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New Des Moines Art Center Exhibit Explores Queer Influence in Art

DES MOINES, Iowa -- A new art exhibition is heading to the Des Moines Art Center, kicking off Pride Month with a first-of-its-kind installment.

The exhibit is called “Queer Abstraction.” The artwork explores queer influence in art.

“It`s really fun to see people kind of approach the curtain with some hesitation and then when they walk through it there is this moment of exhilaration,” said Jared Ledesma, assistant curator for the Des Moines Art Center.

Ledesma is the one behind the exhibit and that was his goal. "Queer Abstraction" is the first exhibition in the Des Moines Art Center’s 70-year history to focus exclusively on queer sexuality and gender identity.

“A lot of their voices have been silenced,” said Ledesma. “You will not see any people in the imagery, any figures. It’s all abstract artwork.”

Felix Gonzalez-Torres is the creator of the hanging sculpture, "Untitled" (Water), one of the pieces in the exhibit.

“He spent a lot of summers with his partner, Ross, on bodies of water, on lakes in Canada. He was also really fond of the color blue because it connected him to his partner, Ross, who had died of AIDS,” said Ledesma.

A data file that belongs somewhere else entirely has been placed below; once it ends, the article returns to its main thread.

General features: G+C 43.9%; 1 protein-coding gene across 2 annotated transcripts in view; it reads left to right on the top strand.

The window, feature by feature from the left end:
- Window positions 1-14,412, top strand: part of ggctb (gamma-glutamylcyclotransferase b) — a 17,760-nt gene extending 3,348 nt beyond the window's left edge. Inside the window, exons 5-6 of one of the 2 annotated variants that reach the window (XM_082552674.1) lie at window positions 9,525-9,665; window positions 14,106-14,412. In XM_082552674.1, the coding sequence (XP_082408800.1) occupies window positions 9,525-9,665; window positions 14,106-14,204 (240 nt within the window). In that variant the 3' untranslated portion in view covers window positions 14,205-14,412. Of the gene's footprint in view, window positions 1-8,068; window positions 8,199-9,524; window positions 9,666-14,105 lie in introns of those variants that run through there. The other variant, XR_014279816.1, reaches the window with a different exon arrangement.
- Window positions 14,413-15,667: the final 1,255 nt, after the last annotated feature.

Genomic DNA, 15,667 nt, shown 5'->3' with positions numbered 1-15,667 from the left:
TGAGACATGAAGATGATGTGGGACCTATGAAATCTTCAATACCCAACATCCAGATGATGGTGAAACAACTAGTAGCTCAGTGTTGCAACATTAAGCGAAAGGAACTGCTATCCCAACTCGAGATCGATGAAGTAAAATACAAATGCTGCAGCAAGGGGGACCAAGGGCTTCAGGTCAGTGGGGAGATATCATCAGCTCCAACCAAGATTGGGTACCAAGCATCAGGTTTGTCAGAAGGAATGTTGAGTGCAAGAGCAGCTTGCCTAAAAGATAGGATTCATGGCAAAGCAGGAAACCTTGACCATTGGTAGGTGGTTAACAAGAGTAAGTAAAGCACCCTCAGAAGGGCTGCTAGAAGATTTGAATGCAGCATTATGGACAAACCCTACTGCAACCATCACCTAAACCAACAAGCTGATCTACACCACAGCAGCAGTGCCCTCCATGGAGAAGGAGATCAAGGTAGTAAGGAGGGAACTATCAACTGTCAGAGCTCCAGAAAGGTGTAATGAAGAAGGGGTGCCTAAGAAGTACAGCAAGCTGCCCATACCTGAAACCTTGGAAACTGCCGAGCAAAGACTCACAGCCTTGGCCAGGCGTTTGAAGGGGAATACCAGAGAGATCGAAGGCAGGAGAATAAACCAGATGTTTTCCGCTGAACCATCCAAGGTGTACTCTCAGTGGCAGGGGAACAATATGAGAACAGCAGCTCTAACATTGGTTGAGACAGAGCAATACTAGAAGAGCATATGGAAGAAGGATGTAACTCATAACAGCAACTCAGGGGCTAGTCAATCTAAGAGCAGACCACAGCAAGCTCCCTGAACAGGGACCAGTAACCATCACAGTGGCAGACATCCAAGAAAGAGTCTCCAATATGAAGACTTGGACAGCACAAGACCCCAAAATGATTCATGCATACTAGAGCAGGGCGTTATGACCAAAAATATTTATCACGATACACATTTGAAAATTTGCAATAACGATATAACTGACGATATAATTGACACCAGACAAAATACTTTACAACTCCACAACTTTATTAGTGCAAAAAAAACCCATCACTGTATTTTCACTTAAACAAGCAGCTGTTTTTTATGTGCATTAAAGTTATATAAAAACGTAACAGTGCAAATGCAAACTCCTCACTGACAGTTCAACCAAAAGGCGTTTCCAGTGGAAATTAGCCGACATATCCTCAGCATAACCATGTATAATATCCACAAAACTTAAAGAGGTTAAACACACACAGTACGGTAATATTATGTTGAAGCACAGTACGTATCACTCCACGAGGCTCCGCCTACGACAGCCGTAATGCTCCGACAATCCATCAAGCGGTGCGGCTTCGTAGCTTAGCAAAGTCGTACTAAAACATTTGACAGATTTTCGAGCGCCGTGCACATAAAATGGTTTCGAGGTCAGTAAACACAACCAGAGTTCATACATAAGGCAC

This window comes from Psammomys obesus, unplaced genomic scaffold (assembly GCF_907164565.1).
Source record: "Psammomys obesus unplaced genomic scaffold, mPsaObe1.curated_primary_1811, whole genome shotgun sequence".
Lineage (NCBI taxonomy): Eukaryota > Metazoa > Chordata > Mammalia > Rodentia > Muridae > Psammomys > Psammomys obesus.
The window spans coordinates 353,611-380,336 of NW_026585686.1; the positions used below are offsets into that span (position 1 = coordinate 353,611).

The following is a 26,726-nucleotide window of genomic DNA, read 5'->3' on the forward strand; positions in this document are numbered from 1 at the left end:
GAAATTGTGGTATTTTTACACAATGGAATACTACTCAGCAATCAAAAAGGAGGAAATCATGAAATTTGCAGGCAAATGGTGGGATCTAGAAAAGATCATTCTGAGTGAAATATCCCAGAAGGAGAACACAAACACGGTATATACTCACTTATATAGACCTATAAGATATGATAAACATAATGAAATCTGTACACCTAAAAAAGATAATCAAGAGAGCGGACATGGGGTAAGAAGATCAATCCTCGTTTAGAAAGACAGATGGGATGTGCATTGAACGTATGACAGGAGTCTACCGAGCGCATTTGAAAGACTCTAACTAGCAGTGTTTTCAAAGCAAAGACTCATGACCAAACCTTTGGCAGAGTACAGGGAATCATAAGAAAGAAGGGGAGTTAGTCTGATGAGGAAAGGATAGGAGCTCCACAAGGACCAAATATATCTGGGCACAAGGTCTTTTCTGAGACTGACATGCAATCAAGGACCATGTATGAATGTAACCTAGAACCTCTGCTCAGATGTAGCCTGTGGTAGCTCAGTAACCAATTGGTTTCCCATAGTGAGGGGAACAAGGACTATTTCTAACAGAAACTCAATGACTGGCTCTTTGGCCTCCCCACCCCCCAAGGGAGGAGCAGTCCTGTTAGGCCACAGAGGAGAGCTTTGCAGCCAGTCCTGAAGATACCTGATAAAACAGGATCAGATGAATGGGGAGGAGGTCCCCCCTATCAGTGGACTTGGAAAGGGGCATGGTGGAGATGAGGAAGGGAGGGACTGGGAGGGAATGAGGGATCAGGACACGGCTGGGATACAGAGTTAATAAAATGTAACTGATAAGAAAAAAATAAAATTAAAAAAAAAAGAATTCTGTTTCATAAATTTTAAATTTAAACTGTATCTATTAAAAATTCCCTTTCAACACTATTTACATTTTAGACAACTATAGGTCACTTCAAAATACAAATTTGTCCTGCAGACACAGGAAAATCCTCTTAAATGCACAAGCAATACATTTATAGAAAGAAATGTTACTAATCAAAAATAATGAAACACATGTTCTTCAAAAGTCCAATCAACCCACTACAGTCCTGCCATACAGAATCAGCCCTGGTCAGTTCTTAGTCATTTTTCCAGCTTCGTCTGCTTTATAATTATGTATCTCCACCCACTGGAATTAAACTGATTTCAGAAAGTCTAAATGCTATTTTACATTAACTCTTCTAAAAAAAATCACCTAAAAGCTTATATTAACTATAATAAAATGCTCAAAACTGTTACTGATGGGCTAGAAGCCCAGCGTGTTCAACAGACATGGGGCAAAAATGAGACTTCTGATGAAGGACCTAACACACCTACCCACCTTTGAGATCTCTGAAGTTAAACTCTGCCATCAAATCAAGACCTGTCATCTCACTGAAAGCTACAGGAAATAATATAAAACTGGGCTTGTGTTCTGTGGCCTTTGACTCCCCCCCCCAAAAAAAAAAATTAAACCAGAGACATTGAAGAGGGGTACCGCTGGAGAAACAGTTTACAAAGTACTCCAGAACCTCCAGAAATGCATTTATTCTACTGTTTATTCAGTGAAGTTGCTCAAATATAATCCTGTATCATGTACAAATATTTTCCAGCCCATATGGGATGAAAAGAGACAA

The piece is one of 50 others that Ledesma hopes helps visitors connect to and understand the queer community.

"It does have this history of being weird or different and in this case, that`s not bad. I think it`s being used as a way of 'yes I am different than you and we`re all different from each other,'" Ledesma said.

And like the waves of this shimmery blue curtain in Gonzalez-Torres' art, Ledesma says gender and sexuality are just as fluid and abstract.

“We place these physical or representational markers of what gay looks like or what trans looks like and to think about it as not a physical marker but just what it is, a sexuality or an identity, and that it can be or look in different ways and that`s part of the mission of a lot of these artists,” said Ledesma.

The exhibit’s grand opening is June 1 from 7 p.m. to 10 p.m. It is free and open to the public.

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